Integrity is doing the right thing, even when no one is watching. But these days, we seem to be obsessed with being seen to do the right thing. Being seen to be supporting the latest cause, championing the underdog or being a good mentor at work. Even our charitable donations end up on our Facebook pages, an announcement that we're supporting someone less fortunate than us.
However, when we scratch below the surface, our integrity seems to be just for show. In reality, it seems there is a lot of unhappiness with how we're living out lives.
In the pursuit of looking like we're upstanding people, our moral compasses are a little off kilter. Put down to being a symptom of modern life and the need to get ahead at all costs, we seem to be tolerating stepping over anyone to get what we want professionally or personally. But what is this insatiable desire for success doing to our workplaces and, more importantly, ourselves?
In a survey of employers, the top three qualities looked for in a future employee were integrity, intelligence and energy. Integrity or honesty is the cornerstone of a workplace that is functional, collegiate and healthy. In the wake of bullying and discrimination scandals which hit the profession in 2016, the Royal Australasian College of Surgeons 'Operate with Respect' campaign relies heavily on tapping into an individual's need to act with integrity at work, calling out bad behaviour and working towards being better workmates.
In the age of social media, integrity has become a cornerstone of marketing oneself. Instafamous celebrities who are seen as disingenuous often come crashing down. When the audience perceives that they are being advertised to or misled, a backlash can occur. YouTuber Essena O'Neill last year released a tearful video denouncing her authenticity and integrity showing the careful crafting of her insta-perfect life. Ironically, her honesty led to a secondary backlash where people questioned the integrity of the about face, claiming that was for publicity too. While audiences may struggle with their own integrity from time to time, they demand it of public figures more than ever.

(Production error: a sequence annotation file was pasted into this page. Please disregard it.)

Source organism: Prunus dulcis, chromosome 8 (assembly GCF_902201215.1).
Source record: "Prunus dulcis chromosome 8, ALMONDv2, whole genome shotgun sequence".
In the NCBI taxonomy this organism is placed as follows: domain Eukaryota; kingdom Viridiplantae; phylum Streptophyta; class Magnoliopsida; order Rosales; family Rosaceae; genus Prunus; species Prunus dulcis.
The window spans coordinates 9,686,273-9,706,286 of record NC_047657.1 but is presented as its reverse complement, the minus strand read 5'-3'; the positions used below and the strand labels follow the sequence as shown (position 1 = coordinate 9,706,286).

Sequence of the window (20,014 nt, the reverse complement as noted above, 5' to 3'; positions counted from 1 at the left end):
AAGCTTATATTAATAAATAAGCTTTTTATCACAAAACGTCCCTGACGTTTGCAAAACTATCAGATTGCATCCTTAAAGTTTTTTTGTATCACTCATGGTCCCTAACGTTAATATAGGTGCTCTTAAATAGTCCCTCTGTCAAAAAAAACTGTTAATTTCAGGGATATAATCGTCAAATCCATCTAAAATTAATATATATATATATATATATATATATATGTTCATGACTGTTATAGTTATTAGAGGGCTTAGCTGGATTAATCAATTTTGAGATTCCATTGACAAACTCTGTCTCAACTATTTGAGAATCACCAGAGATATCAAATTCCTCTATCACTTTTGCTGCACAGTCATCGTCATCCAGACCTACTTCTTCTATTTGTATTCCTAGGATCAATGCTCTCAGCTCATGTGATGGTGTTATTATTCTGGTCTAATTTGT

Our personal lives are not doing much better in the realms of integrity or honesty. With trolling, bullying, infidelity and cheating a fait accompli of modern life, we're playing a dangerous game with our own self-worth and with each other. While dealing with each other in a less-than-honourable way is often met with outrage, we just seem to keep treating our fellow humans badly.
Acting without integrity has obvious consequences when it comes to others. A bad reputation spreads like wildfire and getting a name as someone who is untrustworthy in the workplace will absolutely have consequences. That may not be today or in this job, but it will happen. Not to mention the creation of toxic workplaces by disingenuous and selfish employees is starting to be poorly tolerated.
In our personal lives, eventually being not so nice to others will also catch up with you. From the extremes of prosecution to the social isolation by others of bad behaviour, acting without integrity is a sure way to stunt your personal life.
But what about on the inside? Most people know when they've done something less than ideal. And the feelings of guilt or shame create an incredible psychological burden. Even if we don't admit that we're wrong, that sense of "I was not the best version of myself" can haunt us and manifest as anxiety, anger or depressive feelings. With these icky emotions a bit of a staple of living in the now, perhaps it's time we look inwards at our own behaviour and feelings as a cure.
While calling out bad behaviour is a start and sign of integrity in others, we will only change our workplaces and ourselves when we realise that on the inside, behaving with integrity trumps the need for power, success or instant gratification. It is that personal brake on bullying at work, bullying at school, internet trolling or damaging gossip that will actually help us interact with each other in a much better fashion and soothe our souls. It's not nice to look at ourselves as mistake makers but it can be far easier than the consequences if we do not.